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OSHA Cites Bibb's Dixon Ticonderoga Center For 23 Violations | News

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OSHA Cites Bibb's Dixon Ticonderoga Center For 23 Violations

A Macon based distribution center faces 23 safety and health violations and $64,000 in fines, a federal agency says.

A news release from the Federal Occupational Safety and Health Administration says Dixon Ticonderoga has 15 days to comply with the federal order, appeal or request a meeting with the agency's area director.

OSHA says it inspected the distribution center recently after getting a complaint. Dixon Ticonderoga was last inspected in 2002, OSHA says.

Among the 16 alleged "serious" violations cited by OSHA:


  • Exit routes were inadequately lit and some exit signs were not lit at all;
  • Propane containers were stored improperly;
  • Materials were not stored safely to prevent sliding or collapse;
  • Grinding wheels were not adequately guarded to prevent workers from coming in contact with moving parts;
  • Sprockets and chains were not adequately guarded to prevent workers from being struck by or caught up.
  • There were several alleged electrical problems, including boxes that lacked covers or had improperly installed covers;
  • Conduits and pallets were coated in wood dust that could cause respiratory problems for workers;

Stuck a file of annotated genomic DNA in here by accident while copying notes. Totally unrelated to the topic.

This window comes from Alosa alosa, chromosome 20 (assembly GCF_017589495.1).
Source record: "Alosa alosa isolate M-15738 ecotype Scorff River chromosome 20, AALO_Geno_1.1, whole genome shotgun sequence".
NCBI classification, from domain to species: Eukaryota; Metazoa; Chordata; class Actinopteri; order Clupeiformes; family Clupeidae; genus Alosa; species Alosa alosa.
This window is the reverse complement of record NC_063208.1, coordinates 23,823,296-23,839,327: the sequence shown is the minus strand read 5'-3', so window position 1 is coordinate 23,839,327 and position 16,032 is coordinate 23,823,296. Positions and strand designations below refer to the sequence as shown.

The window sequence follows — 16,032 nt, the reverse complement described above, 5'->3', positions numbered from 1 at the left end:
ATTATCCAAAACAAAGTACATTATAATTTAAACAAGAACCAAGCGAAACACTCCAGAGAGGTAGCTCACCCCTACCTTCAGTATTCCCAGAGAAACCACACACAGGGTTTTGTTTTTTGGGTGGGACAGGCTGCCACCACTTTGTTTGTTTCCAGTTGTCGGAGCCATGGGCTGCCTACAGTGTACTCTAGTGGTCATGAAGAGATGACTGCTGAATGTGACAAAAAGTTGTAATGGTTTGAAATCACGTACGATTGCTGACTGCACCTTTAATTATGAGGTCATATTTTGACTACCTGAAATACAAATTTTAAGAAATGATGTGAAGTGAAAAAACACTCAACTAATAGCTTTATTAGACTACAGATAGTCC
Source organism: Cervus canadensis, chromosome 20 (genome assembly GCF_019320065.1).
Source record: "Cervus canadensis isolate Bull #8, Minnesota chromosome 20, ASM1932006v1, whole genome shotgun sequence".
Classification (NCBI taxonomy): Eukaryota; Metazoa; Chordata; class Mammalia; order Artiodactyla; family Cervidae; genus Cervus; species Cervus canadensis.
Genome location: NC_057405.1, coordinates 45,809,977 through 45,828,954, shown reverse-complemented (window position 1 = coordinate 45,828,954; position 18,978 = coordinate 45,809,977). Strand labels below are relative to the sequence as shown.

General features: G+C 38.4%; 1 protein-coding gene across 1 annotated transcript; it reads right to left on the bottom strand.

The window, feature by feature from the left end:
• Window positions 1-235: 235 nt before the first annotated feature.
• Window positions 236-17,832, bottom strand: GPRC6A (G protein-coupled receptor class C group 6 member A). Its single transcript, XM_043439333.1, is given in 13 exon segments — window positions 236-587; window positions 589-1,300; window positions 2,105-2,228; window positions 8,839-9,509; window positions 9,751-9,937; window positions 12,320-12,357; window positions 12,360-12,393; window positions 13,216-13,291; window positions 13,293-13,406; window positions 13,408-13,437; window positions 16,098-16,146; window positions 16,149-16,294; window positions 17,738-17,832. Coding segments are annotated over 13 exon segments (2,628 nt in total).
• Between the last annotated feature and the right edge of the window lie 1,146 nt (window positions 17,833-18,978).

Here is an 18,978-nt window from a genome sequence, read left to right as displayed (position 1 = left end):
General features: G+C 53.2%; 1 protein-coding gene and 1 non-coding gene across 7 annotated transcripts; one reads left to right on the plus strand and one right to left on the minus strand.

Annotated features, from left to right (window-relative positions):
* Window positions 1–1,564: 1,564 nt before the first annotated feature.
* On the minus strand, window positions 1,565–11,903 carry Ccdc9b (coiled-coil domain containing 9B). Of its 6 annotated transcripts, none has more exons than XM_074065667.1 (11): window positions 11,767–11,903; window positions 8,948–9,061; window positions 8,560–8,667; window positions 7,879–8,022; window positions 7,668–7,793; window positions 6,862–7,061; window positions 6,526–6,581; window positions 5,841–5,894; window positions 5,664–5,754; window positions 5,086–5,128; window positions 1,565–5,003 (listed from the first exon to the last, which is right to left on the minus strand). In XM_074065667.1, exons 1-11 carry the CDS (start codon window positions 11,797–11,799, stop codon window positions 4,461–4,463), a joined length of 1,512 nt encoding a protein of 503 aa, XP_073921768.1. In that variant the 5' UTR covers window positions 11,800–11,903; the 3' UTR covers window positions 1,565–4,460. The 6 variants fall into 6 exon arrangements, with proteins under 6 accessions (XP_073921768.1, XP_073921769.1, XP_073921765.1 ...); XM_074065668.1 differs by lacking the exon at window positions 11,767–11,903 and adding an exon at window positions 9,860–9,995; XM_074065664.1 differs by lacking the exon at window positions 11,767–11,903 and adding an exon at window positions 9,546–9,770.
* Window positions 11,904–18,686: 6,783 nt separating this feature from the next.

• Electrical equipment was used near explosives where the equipment was not rated for the hazardous location;
  • The company failed to develop a hearing-testing program for workers exposed to loud sounds;
  • Employees were not testing, training or a choice of hearing protectors to guard against hearing loss.

OSHA says a serious violation means the company knew, or should have known, about a hazard that could cause death or serious physical harm.

The Macon center at 723 Joe Tamplin Blvd. in east Bibb County, customizes pencils with designs and logos.  Its American headquarters are in Florida.

Company CEO Tim Gomez says the site is not a factory; but they run a screening operation in 5,000 square feet of the 200,000-square-foot distribution center.


He said the problems cited by OSHA have already been resolved: "We acknowledged them and we fixed them."



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